The Ministry of Manpower sent out an email reminder to 28,000 workplace safety and health officers telling them “not to influence doctors to give injured workers less sick leave than they need,” reported the Sunday Times on 21 July 2013.

According to the newspaper, this email was dated 11 July, which would be four days after the Sunday Times ran a front page story about a joint circular that had been sent to medical practitioners last month. See Doctors told to give injured workers enough leave.

The 11 July email reminder included these words:

“You should not request medical practitioners (to) prescribe less than the requisite length of medical sick leave or issue light duties instead in order to avoid incident reporting.”

There is suspicion that some employers do not want doctors to give their employees more than three consecutive days of outpatient medical leave, or more than 24 hours of hospitalisation leave, because these thresholds trigger mandatory reporting of workplace accidents.

The Sunday Times also approached the Singapore Contractors’ Association for comment. Its president, Ho Nyok Yong, was quoted as saying that the association

“. . .  is concerned about the recent government reminders. We will advise all our members to respect the professional judgement of doctors.”

(See also results of a TWC2 survey Broken bones but no medical leave.)

In an associated story, the Sunday Times highlighted costs for medical reports from an orthopaedic surgeon’s private clinic. Naming the surgeon to be Dr Kevin Yip  from the Singapore Sports and Orthopaedic Clinic at Gleneagles Medical Centre, it said that it had been shown copies of three invoices issued to Chinese workers for copies of “specialist medical report”. The charges were between $850 and $1,000, said the newspaper, which added:

Restructured hospitals charge between $160 and $200 for similar reports issued by their specialists.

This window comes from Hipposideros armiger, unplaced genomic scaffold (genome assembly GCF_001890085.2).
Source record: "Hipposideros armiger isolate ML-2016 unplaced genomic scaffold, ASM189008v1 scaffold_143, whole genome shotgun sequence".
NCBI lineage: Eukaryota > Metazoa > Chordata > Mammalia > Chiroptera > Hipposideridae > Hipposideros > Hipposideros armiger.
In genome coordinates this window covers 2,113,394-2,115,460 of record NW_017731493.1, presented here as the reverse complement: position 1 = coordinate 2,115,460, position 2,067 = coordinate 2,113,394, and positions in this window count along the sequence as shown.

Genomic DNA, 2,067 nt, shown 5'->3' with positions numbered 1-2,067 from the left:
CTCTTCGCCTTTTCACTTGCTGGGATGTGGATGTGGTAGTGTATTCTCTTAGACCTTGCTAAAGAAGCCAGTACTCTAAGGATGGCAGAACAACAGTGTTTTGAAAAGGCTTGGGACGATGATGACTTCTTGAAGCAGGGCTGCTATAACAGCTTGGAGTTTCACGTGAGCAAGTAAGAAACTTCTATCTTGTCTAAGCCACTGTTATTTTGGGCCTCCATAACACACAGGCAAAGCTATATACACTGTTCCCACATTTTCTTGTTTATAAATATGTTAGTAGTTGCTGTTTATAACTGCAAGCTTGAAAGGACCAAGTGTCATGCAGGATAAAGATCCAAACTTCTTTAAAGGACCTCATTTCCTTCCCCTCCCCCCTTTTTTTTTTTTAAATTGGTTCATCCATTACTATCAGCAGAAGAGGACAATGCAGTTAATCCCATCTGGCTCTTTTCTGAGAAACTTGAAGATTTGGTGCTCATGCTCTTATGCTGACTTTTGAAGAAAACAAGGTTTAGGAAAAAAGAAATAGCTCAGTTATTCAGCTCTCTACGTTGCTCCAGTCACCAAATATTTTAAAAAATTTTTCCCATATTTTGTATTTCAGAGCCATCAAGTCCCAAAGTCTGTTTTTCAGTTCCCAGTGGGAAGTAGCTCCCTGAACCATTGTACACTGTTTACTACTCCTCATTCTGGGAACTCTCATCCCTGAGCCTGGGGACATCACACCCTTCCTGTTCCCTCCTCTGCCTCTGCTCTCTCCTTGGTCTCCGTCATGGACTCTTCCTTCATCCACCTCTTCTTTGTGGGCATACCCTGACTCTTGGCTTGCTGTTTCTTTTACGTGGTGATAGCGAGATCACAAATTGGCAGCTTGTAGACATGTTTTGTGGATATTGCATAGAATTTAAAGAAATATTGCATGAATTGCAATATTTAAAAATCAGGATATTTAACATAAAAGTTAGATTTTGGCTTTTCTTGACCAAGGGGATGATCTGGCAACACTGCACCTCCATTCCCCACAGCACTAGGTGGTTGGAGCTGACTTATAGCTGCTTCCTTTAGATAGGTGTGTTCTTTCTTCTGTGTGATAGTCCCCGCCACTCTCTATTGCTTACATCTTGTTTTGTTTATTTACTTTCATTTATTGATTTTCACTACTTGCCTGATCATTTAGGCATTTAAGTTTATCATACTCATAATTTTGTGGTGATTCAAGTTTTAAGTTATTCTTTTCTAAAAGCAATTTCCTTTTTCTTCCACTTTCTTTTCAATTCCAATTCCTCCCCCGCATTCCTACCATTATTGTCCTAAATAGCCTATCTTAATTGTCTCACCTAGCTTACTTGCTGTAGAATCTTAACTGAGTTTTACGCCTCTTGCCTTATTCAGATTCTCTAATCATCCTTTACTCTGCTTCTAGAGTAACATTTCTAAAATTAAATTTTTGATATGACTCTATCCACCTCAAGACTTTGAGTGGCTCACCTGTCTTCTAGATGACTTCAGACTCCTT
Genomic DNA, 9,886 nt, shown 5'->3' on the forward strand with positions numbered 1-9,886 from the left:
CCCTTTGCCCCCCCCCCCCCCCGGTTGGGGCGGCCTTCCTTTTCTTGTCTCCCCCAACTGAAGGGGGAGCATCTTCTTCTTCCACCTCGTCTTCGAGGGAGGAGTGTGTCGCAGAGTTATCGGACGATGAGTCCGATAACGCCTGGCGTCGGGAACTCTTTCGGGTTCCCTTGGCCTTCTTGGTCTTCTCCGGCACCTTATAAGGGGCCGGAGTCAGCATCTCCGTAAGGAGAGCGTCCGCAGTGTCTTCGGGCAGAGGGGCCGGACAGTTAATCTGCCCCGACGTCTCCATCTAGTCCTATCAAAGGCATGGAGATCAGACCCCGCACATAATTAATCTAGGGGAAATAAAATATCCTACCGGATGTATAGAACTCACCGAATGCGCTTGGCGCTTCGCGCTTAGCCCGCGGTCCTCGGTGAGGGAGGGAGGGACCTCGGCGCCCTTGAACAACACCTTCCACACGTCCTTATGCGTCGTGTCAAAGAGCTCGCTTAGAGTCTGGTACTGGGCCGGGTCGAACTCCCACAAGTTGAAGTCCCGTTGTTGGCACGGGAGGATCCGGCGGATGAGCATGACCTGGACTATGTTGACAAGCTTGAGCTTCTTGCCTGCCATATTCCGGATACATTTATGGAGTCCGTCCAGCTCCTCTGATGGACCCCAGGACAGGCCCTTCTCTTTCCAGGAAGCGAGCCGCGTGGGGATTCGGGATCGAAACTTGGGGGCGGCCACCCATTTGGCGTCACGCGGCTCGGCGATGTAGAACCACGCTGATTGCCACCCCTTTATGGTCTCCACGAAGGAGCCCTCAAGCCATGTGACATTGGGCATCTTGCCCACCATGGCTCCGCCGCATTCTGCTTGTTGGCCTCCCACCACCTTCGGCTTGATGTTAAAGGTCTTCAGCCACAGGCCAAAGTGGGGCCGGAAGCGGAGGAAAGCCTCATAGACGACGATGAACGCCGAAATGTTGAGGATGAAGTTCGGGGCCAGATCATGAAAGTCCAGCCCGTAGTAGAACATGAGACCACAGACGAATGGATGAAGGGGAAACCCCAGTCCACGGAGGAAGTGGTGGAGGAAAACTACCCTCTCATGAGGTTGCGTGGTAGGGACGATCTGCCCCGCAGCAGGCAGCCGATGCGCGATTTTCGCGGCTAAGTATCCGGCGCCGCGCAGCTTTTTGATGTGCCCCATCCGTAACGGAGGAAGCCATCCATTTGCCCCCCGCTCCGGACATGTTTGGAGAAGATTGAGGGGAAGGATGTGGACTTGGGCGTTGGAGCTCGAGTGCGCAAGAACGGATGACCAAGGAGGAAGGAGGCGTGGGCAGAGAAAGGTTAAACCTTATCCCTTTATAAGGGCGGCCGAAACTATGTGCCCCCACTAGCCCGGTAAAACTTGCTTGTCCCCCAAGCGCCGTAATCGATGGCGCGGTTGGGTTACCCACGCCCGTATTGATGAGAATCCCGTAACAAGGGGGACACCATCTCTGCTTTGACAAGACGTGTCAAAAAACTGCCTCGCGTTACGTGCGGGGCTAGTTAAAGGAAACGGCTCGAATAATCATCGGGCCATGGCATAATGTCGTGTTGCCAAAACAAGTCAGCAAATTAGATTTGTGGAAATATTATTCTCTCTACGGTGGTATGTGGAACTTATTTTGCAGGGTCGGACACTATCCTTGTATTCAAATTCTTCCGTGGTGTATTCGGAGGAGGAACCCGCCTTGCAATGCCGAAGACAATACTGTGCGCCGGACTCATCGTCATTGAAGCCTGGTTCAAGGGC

The journalist was unsuccessful at getting a comment from Dr Yip, who

 . . . could not be reached for comment despite repeated e-mails and phone calls last week, and a visit to his clinic last Friday afternoon.

One of the three invoices shown to Sunday Times came from Transient Workers Count Too. It was in relation to construction worker Wang Cunbo who had been treated at this clinic. Another came through a law firm helping another Chinese worker get a medical report from the same clinic; the invoice from the clinic was for $1,016.50, for a “120-word report”. The third invoice that the Sunday Times saw came through Healthserve, which charged a Chinese worker $856 for a 160-word report.

Sunday Times quoted Healthserve executive director Tang Shin Yong saying that

. . . medical documents should be made more accessible to low-wage migrant workers. “These documents are records of their own medical condition and they should not be charged exorbitant fees,” he said.

“This is especially important as they usually need these documents to seek a second opinion or to file or reassess compensation claims.”

The Sunday Times noted that a recent judgement from the Court of Appeal upheld the Singapore Medical Council’s stance that there should be an “ethical limit” on fees.